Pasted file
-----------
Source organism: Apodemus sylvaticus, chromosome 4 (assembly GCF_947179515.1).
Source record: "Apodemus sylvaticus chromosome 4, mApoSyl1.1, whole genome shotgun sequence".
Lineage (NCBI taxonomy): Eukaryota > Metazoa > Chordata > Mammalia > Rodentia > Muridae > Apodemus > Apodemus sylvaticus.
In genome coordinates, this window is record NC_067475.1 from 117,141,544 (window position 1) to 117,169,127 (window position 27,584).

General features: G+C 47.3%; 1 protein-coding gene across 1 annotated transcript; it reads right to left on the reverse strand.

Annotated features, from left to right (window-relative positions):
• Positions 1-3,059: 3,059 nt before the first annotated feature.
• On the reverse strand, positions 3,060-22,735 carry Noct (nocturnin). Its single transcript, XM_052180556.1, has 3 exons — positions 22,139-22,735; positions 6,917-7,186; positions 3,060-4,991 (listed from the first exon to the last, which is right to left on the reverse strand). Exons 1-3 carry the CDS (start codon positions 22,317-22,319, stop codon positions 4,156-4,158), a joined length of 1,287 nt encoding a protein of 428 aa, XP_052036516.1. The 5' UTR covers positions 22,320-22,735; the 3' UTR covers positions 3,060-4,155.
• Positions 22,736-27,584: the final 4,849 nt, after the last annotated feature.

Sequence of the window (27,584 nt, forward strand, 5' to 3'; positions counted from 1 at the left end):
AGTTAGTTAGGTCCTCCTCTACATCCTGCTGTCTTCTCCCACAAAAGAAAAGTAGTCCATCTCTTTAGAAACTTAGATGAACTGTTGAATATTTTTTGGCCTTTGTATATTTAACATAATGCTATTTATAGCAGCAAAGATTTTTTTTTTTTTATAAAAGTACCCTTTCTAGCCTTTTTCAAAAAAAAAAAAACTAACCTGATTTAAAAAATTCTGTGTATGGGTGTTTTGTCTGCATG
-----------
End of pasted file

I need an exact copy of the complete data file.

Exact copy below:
Source organism: Apodemus sylvaticus, chromosome 4 (assembly GCF_947179515.1).
Source record: "Apodemus sylvaticus chromosome 4, mApoSyl1.1, whole genome shotgun sequence".
Lineage (NCBI taxonomy): Eukaryota > Metazoa > Chordata > Mammalia > Rodentia > Muridae > Apodemus > Apodemus sylvaticus.
In genome coordinates, this window is record NC_067475.1 from 117,141,544 (window position 1) to 117,169,127 (window position 27,584).

General features: G+C 47.3%; 1 protein-coding gene across 1 annotated transcript; it reads right to left on the reverse strand.

Annotated features, from left to right (window-relative positions):
• Positions 1-3,059: 3,059 nt before the first annotated feature.
• On the reverse strand, positions 3,060-22,735 carry Noct (nocturnin). Its single transcript, XM_052180556.1, has 3 exons — positions 22,139-22,735; positions 6,917-7,186; positions 3,060-4,991 (listed from the first exon to the last, which is right to left on the reverse strand). Exons 1-3 carry the CDS (start codon positions 22,317-22,319, stop codon positions 4,156-4,158), a joined length of 1,287 nt encoding a protein of 428 aa, XP_052036516.1. The 5' UTR covers positions 22,320-22,735; the 3' UTR covers positions 3,060-4,155.
• Positions 22,736-27,584: the final 4,849 nt, after the last annotated feature.

Sequence of the window (27,584 nt, forward strand, 5' to 3'; positions counted from 1 at the left end):
AGTTAGTTAGGTCCTCCTCTACATCCTGCTGTCTTCTCCCACAAAAGAAAAGTAGTCCATCTCTTTAGAAACTTAGATGAACTGTTGAATATTTTTTGGCCTTTGTATATTTAACATAATGCTATTTATAGCAGCAAAGATTTTTTTTTTTTTATAAAAGTACCCTTTCTAGCCTTTTTCAAAAAAAAAAAAACTAACCTGATTTAAAAAATTCTGTGTATGGGTGTTTTGTCTGCATG